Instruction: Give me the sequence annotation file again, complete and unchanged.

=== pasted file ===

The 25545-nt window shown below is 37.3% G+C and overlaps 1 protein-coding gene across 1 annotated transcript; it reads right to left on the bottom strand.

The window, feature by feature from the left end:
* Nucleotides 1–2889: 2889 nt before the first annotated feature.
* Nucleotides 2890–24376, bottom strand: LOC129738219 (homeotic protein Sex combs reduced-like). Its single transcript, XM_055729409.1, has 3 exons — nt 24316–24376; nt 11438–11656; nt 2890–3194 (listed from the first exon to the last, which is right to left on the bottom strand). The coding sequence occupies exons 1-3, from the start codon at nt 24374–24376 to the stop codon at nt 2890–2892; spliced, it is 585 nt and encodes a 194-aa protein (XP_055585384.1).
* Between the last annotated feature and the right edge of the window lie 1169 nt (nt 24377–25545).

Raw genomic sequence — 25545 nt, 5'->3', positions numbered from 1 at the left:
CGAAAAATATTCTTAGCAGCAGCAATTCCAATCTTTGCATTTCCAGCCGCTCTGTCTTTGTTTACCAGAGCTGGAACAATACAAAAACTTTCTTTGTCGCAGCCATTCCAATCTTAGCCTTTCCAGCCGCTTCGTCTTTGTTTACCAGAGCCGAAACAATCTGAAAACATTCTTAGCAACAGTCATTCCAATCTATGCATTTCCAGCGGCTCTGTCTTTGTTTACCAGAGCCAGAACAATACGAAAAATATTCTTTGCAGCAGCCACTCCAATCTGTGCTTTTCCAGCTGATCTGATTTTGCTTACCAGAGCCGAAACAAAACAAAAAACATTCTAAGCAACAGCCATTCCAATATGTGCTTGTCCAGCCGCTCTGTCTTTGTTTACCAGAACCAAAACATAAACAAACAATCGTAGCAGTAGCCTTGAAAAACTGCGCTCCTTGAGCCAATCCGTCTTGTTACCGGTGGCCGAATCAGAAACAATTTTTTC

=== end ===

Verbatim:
The 25545-nt window shown below is 37.3% G+C and overlaps 1 protein-coding gene across 1 annotated transcript; it reads right to left on the bottom strand.

The window, feature by feature from the left end:
* Nucleotides 1–2889: 2889 nt before the first annotated feature.
* Nucleotides 2890–24376, bottom strand: LOC129738219 (homeotic protein Sex combs reduced-like). Its single transcript, XM_055729409.1, has 3 exons — nt 24316–24376; nt 11438–11656; nt 2890–3194 (listed from the first exon to the last, which is right to left on the bottom strand). The coding sequence occupies exons 1-3, from the start codon at nt 24374–24376 to the stop codon at nt 2890–2892; spliced, it is 585 nt and encodes a 194-aa protein (XP_055585384.1).
* Between the last annotated feature and the right edge of the window lie 1169 nt (nt 24377–25545).

Raw genomic sequence — 25545 nt, 5'->3', positions numbered from 1 at the left:
CGAAAAATATTCTTAGCAGCAGCAATTCCAATCTTTGCATTTCCAGCCGCTCTGTCTTTGTTTACCAGAGCTGGAACAATACAAAAACTTTCTTTGTCGCAGCCATTCCAATCTTAGCCTTTCCAGCCGCTTCGTCTTTGTTTACCAGAGCCGAAACAATCTGAAAACATTCTTAGCAACAGTCATTCCAATCTATGCATTTCCAGCGGCTCTGTCTTTGTTTACCAGAGCCAGAACAATACGAAAAATATTCTTTGCAGCAGCCACTCCAATCTGTGCTTTTCCAGCTGATCTGATTTTGCTTACCAGAGCCGAAACAAAACAAAAAACATTCTAAGCAACAGCCATTCCAATATGTGCTTGTCCAGCCGCTCTGTCTTTGTTTACCAGAACCAAAACATAAACAAACAATCGTAGCAGTAGCCTTGAAAAACTGCGCTCCTTGAGCCAATCCGTCTTGTTACCGGTGGCCGAATCAGAAACAATTTTTTC